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NFL Analyst: "Cowboys Have Built League's Best O-Line."

A Cowboys compliment these days almost always comes with a caveat. In this case the caveat is "Yeah, but where the Cowboys needed help was on defense."

Kirby Lee-USA TODAY Sports

Robert Mays of points out that after going 30 years without a first-round offensive lineman, the Cowboys haven taken three offensive linemen in the past four drafts.

With the drafting of Martin, the outline of a plan is starting to emerge. The question is whether it’s the right plan. There’s a good chance that if the entire line and Murray stay healthy, the Cowboys will be among the two or three best rushing teams in football.

On paper, it’s true. But the problem with the Cowboys last year wasn’t that they had issues running when they wanted to. It’s that they rarely got the chance.

Mays goes on to point out that in addition to abandoning the run early and often, the Cowboys simply didn't run enough plays, let alone running plays, because their defense just couldn't get off the field. And therein lies the crux of the matter.

The Cowboys may have built the league's best O-line, but did it come at the cost of abandoning the defense? And if the defense doesn't improve from last year (and Mays doesn't believe there's much reason to think that it will), then the Cowboys may not get much of a chance to enjoy their shiny new O-line.

For the first time in a while, Dallas went into this past draft without the line being a top priority. Where the Cowboys needed help was on defense. [...] Whether it was a safety, a defensive lineman, anything, new defensive coordinator Rod Marinelli needed some help.

He didn’t get it.

Building one of the best offensive lines in football is a start, but on its own, it isn’t enough. That’s a lesson the Cowboys are probably going to learn the hard way.

On the face of it, this looks like a solid argument. The Cowboys did indeed run the fewest number of plays on offense of any team in the league. The 957 plays the Cowboys ran ranked dead last in the league - right behind the San Franciso 49ers (961 plays), who made it all the way to the NFC Conference Championships, and three spots behind the Seattle Seahawks (973 plays), who beat the 49ers in the NFC Conference Championships en route to a lopsided 48-3 victory over the Denver Broncos.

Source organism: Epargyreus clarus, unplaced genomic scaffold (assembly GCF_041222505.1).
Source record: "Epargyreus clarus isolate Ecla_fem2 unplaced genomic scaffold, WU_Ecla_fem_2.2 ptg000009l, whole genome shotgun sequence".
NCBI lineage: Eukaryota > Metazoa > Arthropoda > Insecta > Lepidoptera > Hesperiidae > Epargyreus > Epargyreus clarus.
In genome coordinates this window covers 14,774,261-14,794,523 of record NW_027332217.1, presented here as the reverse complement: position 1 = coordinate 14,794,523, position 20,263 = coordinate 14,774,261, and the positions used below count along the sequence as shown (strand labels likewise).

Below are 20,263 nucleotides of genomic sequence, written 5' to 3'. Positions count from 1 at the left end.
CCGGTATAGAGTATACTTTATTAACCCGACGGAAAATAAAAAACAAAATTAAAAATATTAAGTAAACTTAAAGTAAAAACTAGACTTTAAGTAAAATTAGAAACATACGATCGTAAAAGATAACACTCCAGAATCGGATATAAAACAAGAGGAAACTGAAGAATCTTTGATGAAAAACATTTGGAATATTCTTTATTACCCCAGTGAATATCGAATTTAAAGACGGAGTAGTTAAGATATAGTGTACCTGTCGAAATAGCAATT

Not only did the Cowboys run almost the exact same number of plays as two of the best teams in the NFL last year (so the low play total can't have been all that much of an issue), but the Cowboys also scored 439 points, the fifth highest total in the league - and more than the 49ers or Seahawks.

The real issue for the Cowboys offense, and one in which they lag significantly behind both the 49ers and Seahawks, is their third down efficiency on offense, as BTBs Neithan20000 wrote yesterday:

We do need to run the ball more, but that's not the total answer. The truth is, we have to do a better job of converting 3rd downs. In 2013, Dallas ranked dead last in 3rd down conversions per game with 3.9. The best offenses in the league get about six per game. Those two extra first downs would give us at least 6 extra plays a game. Want to know why Cole Beasley has a spot on this team? It's not to convert 1st-and-10, or make a 20-yard play. It's because we need someone who can consistently convert 3rd-and-4. Want to know why we drafted Zack Martin instead of reaching for defense in the 1st round? Because if we can consistently convert 3rd-and-2 with the running game, both our offense and our defense is improved.

And that, in a nutshell, is one of the many, many reasons why it's a good thing to have one of the best O-lines in the league.

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